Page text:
Miles Cook
May 30, 2007
Photos By: Donald Farr
We stopped in at Dynacorn's Oxnard, California, facility where we saw this pair of fastback body shells in front of a stack of Dynacorn's original full-body project-the '67-'69 Camaro.

The time has come. As Mustang enthusiasts, we now have an additional choice on building a car. It can, of course, still be done as always, which is to begin with an existing car in any condition, from a beater to a gem, and restore it to original or personalize it to your own liking.

The new way is what you see here-an-honest-to-goodness new Mustang body that should be available for purchase as you're reading this. Built by Dynacorn International, this revolution is sure to create waves in the Mustang hobby. Restomodders and race-car builders will likely see the benefit of beginning with fresh sheetmetal, while purists may worry about the ramifications of rebodying rusty cars or plain out faking valuable models such as the Shelby GT500 and '68 Cobra Jet GT.

We're not going to get into that here. Rather, we want to show you what the bodies look like, what features they have, and what they cost, which is going to be about $15,500 plus a $495 crate fee.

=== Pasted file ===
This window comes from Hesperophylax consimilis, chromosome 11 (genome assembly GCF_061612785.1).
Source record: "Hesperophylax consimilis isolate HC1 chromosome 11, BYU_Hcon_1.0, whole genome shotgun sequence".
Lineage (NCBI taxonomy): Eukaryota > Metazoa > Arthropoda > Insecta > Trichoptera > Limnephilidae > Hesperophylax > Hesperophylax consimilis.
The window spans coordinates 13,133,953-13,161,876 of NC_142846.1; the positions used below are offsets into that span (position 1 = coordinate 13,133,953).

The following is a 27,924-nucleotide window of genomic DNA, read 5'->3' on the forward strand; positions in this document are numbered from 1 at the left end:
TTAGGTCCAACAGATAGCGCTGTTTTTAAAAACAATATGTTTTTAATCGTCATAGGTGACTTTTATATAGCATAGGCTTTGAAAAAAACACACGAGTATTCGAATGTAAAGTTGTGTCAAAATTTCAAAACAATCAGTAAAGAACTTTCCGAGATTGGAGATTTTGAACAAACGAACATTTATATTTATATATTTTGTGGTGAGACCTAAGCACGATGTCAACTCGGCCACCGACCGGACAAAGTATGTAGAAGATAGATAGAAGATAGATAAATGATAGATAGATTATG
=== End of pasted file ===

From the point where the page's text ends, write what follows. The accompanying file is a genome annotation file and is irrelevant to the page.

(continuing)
At this point, the primary body available from Dynacorn is the '67 fastback, with '68s offered on a limited, special order basis. Basically, the only difference between '67 and '68 bodies is the rear quarter-panel just behind the door-'67s have provisions for the dual faux scoops, while '68s have a molded-in scoop. Dynacorn says '68 bodies won't have provisions for '68 side-marker lights. The choice to add those or not will be left up to owners and builders.

When we visited Dynacorn last March, four '67 fastback bodies were already in builders' hands-Year One, AutoWorks, Classic Design Concepts for Ford Components Sales, and Gateway Classic's build for rocker Sammy Hagar. Dynacorn was eager for feedback regarding fitment of the other parts needed to complete the project.

For the foreseeable future, Dynacorn's Mustang efforts will focus mainly on these fastback shells. Down the road, we might see other fastback body styles from the '69-'70 era as well as '65-'66. Don't expect much in the way of coupes, though convertibles might be produced eventually.

At this point, it's a landmark development to have '67 shells available. They're sure to be the basis for many project cars for years to come.

Steak With the Sizzle
We asked fellow Mustang enthusiast and Dynacorn sales manager, Larry Brogdin, to fill us in on some of the technology incorporated into the Dynacorn '67 Mustang fastback body shells. He gave us so much information, we decided to give him the floor.